The date of the next UK General Election
Whilst political betting is fast becoming a global phenomenon, nothing still quite compares to an election in the country that revolutionised it. Each of the last four years has seen a major domestic poll and our latest General Election involved a wider array of speciality markets than ever before. There is nothing major scheduled for 2018 but, given the febrile condition of UK politics, that could change at a moment’s notice. After all, there was nothing scheduled for 2017 either.
Ever since Theresa May scraped over the line in June, damaged and reliant on the DUP, speculation has been rife about how long her government can last. At various points, pundits have predicted she had just weeks left in the job. The government has already lost a key Brexit vote in parliament, along with several key ministers. History suggests such fragility is unsustainable in the long-term, which explains why 2022 – the official date of the next election – is trading barely ahead of either 2018 or 2019.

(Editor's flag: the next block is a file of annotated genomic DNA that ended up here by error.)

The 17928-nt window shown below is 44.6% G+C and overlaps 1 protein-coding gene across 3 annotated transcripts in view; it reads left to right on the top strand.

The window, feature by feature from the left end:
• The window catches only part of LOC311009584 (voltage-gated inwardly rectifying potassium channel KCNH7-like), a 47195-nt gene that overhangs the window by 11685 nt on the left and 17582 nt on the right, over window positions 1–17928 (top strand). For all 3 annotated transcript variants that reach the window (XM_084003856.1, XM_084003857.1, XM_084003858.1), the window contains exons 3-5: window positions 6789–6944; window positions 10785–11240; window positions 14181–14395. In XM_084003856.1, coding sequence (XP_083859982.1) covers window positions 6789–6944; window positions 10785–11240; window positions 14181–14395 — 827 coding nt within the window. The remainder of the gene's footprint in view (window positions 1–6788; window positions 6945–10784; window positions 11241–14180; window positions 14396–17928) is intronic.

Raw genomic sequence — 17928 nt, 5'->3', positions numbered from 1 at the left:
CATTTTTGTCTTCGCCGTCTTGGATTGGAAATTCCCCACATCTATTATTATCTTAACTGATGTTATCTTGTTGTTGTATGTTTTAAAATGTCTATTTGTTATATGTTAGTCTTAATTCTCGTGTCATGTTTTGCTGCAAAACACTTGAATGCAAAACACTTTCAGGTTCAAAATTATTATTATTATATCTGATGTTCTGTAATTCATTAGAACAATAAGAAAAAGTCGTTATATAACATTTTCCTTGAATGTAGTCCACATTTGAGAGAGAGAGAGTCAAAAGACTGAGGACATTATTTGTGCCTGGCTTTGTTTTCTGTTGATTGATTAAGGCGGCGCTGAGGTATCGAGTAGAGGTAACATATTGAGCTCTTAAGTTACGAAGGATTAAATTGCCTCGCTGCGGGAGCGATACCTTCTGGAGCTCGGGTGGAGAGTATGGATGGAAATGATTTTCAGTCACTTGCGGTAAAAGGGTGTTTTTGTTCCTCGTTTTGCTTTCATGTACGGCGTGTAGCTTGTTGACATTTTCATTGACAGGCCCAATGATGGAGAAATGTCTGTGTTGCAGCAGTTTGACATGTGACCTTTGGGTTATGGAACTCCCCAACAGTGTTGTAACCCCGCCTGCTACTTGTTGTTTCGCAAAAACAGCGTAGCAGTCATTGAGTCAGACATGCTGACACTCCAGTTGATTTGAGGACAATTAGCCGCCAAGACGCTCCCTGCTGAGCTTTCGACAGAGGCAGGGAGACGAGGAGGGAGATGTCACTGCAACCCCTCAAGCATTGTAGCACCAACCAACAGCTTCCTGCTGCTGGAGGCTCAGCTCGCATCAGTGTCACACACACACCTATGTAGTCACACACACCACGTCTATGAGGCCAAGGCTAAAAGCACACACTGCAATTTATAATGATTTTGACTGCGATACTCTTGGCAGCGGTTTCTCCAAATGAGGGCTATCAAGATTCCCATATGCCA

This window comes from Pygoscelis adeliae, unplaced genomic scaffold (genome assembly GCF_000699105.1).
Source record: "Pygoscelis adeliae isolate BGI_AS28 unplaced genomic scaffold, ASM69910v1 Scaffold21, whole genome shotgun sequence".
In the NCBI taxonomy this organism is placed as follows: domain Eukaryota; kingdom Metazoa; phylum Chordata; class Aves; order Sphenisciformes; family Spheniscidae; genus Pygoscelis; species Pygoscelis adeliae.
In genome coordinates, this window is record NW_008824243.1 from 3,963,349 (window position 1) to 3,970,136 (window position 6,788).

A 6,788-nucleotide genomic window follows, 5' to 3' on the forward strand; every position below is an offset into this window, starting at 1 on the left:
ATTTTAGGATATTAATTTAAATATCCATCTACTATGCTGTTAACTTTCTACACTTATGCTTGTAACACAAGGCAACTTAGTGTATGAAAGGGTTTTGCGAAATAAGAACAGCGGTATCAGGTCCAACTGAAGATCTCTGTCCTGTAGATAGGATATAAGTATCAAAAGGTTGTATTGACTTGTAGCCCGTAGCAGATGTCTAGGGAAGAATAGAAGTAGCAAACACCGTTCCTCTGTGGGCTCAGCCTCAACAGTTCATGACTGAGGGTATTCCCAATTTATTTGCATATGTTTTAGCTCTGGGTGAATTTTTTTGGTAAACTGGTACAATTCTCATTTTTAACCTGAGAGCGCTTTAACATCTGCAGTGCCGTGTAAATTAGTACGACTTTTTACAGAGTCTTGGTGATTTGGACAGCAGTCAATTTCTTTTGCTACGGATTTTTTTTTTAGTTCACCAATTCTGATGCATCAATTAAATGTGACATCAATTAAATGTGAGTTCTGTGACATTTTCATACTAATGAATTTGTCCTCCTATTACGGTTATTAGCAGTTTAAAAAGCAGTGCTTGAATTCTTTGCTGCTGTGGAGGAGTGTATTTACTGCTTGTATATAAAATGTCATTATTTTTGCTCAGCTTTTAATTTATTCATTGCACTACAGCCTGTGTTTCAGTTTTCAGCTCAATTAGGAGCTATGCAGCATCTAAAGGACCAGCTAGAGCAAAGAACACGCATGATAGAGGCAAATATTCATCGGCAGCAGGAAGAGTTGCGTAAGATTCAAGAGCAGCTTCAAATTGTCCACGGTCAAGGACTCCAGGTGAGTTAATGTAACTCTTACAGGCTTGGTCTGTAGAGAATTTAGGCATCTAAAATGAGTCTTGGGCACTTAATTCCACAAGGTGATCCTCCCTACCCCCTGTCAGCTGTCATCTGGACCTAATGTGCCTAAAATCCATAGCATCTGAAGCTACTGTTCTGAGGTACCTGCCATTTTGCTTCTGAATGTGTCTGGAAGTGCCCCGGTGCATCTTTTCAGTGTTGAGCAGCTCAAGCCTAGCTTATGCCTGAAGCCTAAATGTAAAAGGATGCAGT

I’m not convinced. Even if the government is in meltdown, or May is replaced, it is not compelled to call an election. It would be a massive distraction from Brexit negotiations and Labour could only force it by marshalling non-Conservatives for a no-confidence vote – an extremely tricky task.
With the Tories trailing in the polls and fearful of losing the campaign like last time, there is no incentive whatsoever for them to give Jeremy Corbyn an opportunity to become PM any earlier than is legally required. At this stage in the electoral cycle, I’m backing 2022 at 3.25.